With Parliament in recess and Brexit fatigue well and truly setting in, we enter the August silly season, where journalists starved of a story scramble around desperately to find material to feed the ravenous 24-hour news cycle. Pickings are particularly slim this year, considering that 2016 had a Presidential race in the US, a Labour leadership contest at home, and the Rio Olympics. Perhaps this is why all the UK’s major newspapers bear cheery photos of Jacob Rees-Mogg alongside headlines including the phrase ‘future tory leader’.
The man affectionately known as the ‘Honourable Member for the 20th Century’ could hardly seem more out of place in the present decade, let alone as leader of the country. And yet, despite never holding a Ministerial post, Rees-Mogg is riding a wave of social media stardom and can count among his supporters online collectives with names like ‘Moggmentum’ and ‘Can’t Clog the Mogg’. In a recent poll of its readers carried out by Conservative Home, Rees-Mogg came second only to David Davis on the question of leadership preference, a feat which is made more impressive given that he did not feature in the poll but had to be written in by respondents.
Naturally, the self-effacing Rees-Mogg has played down both his desire to lead the party and his chances of winning if he were to throw his hat into the ring. But at the same time he has been clocking up a suspiciously large number of media appearances for someone with no interest in the leadership. There are even suggestions that he has been ‘sounding out’ friends about his prospects, although the provenance of the sources is not exactly clear, and nor is what ‘sounding out’ his friends actually means for Jacob Rees Mogg – the phrase brings to mind images of him hunched over a Ouija board trying to raise Geoffrey Chaucer (were his faith to allow such a practice and his upbringing to countenance such a posture).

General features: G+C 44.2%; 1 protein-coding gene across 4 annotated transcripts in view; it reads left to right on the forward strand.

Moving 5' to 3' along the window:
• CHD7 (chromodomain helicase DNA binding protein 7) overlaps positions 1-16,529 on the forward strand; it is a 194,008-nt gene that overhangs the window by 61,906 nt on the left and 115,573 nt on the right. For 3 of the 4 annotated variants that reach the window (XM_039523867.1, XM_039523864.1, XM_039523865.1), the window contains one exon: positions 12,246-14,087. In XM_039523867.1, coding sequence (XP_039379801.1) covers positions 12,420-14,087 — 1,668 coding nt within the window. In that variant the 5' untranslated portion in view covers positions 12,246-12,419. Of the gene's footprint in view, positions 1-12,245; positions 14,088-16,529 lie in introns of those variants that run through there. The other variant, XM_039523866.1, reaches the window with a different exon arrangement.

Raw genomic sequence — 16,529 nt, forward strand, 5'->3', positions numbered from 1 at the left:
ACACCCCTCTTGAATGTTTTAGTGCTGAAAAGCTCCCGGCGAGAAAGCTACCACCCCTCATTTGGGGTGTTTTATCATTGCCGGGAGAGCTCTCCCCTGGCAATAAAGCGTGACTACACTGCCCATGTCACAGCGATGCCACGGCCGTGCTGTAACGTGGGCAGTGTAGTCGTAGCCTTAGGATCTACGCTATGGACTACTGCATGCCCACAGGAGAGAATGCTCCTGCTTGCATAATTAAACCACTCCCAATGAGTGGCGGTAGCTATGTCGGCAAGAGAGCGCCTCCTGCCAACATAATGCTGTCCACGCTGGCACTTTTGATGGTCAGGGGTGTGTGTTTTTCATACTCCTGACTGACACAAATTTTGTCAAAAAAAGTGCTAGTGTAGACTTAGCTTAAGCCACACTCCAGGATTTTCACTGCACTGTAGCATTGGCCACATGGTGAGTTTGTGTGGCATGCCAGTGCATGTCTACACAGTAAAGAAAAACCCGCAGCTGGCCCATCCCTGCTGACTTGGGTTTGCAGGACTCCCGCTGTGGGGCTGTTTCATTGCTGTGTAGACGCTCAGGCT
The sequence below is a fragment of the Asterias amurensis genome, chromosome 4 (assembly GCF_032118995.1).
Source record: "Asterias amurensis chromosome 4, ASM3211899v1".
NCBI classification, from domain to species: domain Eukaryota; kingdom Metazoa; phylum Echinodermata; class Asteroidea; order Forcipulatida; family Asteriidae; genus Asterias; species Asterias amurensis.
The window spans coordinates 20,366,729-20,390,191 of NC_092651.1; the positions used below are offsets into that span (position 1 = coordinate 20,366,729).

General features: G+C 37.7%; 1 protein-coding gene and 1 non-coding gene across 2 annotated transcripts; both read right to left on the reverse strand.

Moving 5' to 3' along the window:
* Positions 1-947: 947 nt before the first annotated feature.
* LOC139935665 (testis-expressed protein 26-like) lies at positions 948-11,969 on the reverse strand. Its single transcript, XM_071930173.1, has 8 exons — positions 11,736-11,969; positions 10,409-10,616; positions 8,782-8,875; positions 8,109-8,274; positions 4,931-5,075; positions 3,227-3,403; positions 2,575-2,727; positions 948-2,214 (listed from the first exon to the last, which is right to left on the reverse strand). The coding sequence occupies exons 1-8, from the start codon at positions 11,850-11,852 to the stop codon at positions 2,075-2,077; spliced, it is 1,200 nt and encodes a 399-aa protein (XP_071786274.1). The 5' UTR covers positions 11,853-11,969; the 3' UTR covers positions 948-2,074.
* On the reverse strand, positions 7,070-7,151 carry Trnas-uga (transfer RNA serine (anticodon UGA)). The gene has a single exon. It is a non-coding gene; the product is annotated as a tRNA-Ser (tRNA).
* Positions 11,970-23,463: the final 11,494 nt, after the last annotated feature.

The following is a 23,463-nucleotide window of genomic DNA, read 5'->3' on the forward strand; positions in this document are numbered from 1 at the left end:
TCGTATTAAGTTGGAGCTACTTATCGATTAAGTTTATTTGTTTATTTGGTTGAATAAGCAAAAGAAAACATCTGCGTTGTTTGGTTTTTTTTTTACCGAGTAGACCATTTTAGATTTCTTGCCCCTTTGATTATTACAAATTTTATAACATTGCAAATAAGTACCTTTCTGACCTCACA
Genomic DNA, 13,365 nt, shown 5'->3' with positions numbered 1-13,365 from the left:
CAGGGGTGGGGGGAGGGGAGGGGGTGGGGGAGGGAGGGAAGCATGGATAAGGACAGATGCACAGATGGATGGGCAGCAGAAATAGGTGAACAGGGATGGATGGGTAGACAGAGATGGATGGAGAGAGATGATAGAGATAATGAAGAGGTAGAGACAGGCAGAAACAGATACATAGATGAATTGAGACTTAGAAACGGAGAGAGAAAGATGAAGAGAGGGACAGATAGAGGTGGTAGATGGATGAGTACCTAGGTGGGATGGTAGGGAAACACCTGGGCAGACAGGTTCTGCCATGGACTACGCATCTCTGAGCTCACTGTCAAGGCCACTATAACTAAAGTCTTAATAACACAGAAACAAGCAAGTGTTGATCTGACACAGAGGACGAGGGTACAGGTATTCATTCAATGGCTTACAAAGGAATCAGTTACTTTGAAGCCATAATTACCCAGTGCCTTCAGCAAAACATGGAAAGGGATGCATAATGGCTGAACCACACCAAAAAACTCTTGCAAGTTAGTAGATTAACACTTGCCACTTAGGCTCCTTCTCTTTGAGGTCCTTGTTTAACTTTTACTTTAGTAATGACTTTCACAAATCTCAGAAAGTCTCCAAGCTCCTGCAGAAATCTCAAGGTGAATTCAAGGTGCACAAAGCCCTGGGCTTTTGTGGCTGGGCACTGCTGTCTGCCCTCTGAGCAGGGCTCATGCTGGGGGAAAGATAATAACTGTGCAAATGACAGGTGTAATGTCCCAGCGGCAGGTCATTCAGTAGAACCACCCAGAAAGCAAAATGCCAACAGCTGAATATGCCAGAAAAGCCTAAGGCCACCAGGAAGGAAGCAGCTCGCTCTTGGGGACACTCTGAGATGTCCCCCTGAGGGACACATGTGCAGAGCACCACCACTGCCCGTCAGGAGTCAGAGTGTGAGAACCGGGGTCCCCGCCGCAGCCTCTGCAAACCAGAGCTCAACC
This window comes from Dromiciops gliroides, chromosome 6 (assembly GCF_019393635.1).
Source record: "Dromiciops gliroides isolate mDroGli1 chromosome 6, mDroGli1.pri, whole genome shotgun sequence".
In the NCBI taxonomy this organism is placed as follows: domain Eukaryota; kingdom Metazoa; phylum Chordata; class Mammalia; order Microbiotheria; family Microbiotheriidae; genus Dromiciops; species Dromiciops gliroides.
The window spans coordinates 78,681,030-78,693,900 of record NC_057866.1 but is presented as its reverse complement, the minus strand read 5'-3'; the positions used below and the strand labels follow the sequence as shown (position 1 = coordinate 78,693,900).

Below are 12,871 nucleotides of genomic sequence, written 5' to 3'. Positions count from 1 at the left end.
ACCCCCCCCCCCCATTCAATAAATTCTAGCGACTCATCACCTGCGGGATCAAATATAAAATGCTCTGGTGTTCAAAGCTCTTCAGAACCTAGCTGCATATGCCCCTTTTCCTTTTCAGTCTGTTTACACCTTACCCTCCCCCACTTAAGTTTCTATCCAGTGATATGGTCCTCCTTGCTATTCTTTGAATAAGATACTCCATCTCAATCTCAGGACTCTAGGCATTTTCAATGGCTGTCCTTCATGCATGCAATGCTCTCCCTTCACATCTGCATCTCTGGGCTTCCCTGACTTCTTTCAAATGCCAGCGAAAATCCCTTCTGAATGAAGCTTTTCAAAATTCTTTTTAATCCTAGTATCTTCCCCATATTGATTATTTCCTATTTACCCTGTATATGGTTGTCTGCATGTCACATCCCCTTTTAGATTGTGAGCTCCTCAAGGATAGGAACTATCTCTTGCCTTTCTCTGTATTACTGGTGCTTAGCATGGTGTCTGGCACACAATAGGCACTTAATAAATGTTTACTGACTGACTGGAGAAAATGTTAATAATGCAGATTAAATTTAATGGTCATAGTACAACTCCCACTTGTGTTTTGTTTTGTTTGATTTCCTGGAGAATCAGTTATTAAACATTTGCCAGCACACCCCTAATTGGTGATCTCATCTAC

While this story has all the hallmarks of a classic silly season flight of fancy, recent political history makes it increasingly difficult to dismiss such stories as frivolous. After all, both Jeremy Corbyn and Donald Trump swept to power after being condemned as jokes and no-hopers early on. And in many ways, Rees-Mogg fits the mould: he is a conviction politician, unsullied by compromise and unafraid to voice controversial opinions; he is considered a straight-talker (give or take a few polysyllables); and he has an avid social media following. The Conservative Party also appears to be lacking a serious successor to May; the most popular candidate according to current polling is David Davis, a 2005 also-ran who described himself as a ‘terrible leadership candidate’ in Edinburgh earlier this week.
It will be interesting to see whether ‘Moggmentum’ dies down after Parliament returns and journalistic attention moves elsewhere, or whether the unlikely grass-roots movement will continue to pick up support. The failure of attempts to dismiss, ignore, or ridicule the likes of Donald Trump may prompt the Labour Party and more liberal Conservatives to challenge the threat of a Rees-Mogg surge more directly, regardless of how ridiculous the prospect of a Rees-Mogg leadership may seem on the surface.